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About the Research Site

SERC's main campus encompasses 2,800 acres of land along the Rhode River, a subestuary of the Chesapeake Bay, and includes forest, cropland, pasture, freshwater wetlands, tidal marshes, and estuaries. Much of our research focuses on this subestuary and its 12-square-mile watershed as a representative model system for the enormous (64,000-square-mile) Chesapeake drainage basin.

As a highly visible and fragile ecosystem on the doorstep of the nation's capital, the Chesapeake Bay has become indicative of the complex environmental issues facing the world.

Like all of the Chesapeake watershed, the Rhode River site has been impacted by human activities such as agriculture, forestry, and extensive commercial fishing, with an influx of diffuse pollutants in the tributaries and estuarine basin. The Research Center serves as a natural laboratory and a focal point for long-term monitoring programs and research projects.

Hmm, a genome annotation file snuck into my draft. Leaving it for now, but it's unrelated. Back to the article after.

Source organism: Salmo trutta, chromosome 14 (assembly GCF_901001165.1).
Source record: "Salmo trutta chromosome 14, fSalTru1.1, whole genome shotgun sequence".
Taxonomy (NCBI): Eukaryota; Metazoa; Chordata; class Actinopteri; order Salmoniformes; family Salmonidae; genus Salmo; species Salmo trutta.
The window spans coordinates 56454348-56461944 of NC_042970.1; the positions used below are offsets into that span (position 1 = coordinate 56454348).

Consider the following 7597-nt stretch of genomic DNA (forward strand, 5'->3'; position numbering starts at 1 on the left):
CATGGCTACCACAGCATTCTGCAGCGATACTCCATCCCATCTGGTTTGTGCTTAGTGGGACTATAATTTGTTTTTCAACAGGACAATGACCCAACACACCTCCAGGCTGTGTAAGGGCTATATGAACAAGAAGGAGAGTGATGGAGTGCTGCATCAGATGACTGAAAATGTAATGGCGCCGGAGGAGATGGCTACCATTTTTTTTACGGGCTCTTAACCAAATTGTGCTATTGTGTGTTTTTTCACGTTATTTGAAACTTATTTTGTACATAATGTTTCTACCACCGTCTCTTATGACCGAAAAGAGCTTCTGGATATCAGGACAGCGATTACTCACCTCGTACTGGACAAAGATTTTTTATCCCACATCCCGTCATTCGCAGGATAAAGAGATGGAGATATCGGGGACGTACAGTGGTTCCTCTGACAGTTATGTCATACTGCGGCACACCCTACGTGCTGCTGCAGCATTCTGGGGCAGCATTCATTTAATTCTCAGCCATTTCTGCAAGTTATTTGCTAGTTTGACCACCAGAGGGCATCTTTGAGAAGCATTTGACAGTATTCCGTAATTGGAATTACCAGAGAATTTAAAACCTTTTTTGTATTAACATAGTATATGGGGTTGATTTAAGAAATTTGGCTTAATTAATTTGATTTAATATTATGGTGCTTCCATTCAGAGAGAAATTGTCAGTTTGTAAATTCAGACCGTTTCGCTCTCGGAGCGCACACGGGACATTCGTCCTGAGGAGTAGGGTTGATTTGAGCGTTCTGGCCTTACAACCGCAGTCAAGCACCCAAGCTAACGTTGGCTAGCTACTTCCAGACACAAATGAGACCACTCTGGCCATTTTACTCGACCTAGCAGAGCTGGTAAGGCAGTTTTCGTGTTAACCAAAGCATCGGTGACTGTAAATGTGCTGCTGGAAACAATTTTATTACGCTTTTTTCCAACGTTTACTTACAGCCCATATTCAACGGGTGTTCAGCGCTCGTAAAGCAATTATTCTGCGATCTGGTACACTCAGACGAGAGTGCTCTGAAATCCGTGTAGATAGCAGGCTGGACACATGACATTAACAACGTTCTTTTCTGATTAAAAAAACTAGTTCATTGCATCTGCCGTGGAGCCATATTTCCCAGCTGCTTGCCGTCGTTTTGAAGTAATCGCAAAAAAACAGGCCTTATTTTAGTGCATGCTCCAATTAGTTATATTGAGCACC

The watershed was settled by Europeans in the 1650's and cleared for agriculture. Prior to that time, it was occupied intermittently by Indian villages for several thousand years. No area larger than a few hectares can be typified as having only one land use category.

The coastal Plain of the Chesapeake Bay Watershed
Land Use Change
Major habitats include:  

-Wetlands
-Riparian ecosystems and forest
-Estuarine ecosystems, along the Rhode River
-Agriculture

Representative species include:  

-Macroinvertebrates and Fish
-Vertebrates
-Insects